“Broken arrow,” we are told, is the government term for a lost nuclear missile. Freudians will know better. Broken Arrow, John Woo’s let’s-see-what-we-can-blow-up-next action romp, is loaded with enough phallic symbols (missiles, guns, knives, trains) to keep Quentin Tarantino happily theorizing for weeks. The bad guy, cocky military pilot John Travolta (think Han Solo crossed with Vincent Vega), steals not one but two thermonuclear missiles; the good guy, heroic but untested Christian Slater (think nobody in particular — Slater’s gun does his acting here), must outwit Han Vega and recover the missiles. The movie is infatuated with potency games and one-upmanship. Who’s got the missile? John Wayne Bobbitt could tell you what “broken arrow” really means in this macho-showdown context.
Broken Arrow, like the recent From Dusk Till Dawn, is so unapologetically what it is — lowbrow crapola — that you either roll with it or roll your eyes at it. If only the script, indifferently sketched in by Graham Yost (Speed), didn’t make eye-rolling so easy. This writer seems taken with hurtling vehicles and young heroes challenging older psychos (as Keanu Reeves did with Dennis Hopper) — he must have seenStrangers on a Train as a kid and never gotten over it. Yost’s scripts are skeletons onto which gifted directors (Speed‘s Jan de Bont, and, in this case, the legendary John Woo) can graft meaty action sequences. But those hoping for witty dialogue, due to the presence of Tarantino alumni Travolta and Slater, are in for a dry evening. Yost can’t get enough of lines like “We gotta get outta here!” and “We don’t have time to discuss it!” (Quentin would have given them plenty of time.)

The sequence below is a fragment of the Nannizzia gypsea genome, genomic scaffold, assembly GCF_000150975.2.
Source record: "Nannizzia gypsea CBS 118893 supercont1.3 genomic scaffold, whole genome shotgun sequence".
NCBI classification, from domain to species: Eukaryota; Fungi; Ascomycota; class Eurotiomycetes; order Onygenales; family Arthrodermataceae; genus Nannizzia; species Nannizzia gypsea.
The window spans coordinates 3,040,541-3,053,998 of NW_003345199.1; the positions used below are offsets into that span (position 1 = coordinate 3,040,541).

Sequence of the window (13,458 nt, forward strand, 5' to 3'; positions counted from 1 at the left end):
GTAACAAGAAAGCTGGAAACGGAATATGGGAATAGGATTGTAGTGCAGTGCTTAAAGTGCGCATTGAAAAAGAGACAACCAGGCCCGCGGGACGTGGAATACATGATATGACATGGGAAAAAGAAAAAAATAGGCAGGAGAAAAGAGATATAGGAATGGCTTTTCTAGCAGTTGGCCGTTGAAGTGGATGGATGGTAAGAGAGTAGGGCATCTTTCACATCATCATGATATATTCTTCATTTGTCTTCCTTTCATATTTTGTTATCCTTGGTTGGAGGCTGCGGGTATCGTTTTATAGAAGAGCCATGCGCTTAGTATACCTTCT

While Travolta calmly executes anyone who threatens his plan (“I don’t see what the big deal is,” he muses after making his first close-range kill), Slater tracks him across the desert with the help of brave park ranger Samantha Mathis. Though stuck in a Sandra Bullock clone role, Mathis transcends the thousand annoying “What’s going on?” lines that mar her first half hour. Slater apparently doesn’t have time to have a personality in this movie, but Mathis has enough for both of them. She’s not impressed by the boys with big guns.
Two other guided missiles give Broken Arrow semi-nuclear capability. Behind the camera: John Woo, the Hong Kong master of crescendo cinema, whose movies (The Killer, Hard Boiled, and this one) elevate gunplay and explosions to concussive ballet. On the screen: John Travolta, whose recent tough-guy performances (Pulp Fiction, Get Shorty, and certainly this one) make smug aggression seem like a state of grace. They both have elegant moves, and they turn this mosh pit of a script into an intricate, rather beautiful dance of momentum and force. Broken Arrow is good trash; to be great trash, it needs a screenwriter who knows it’s trash and proceeds from there.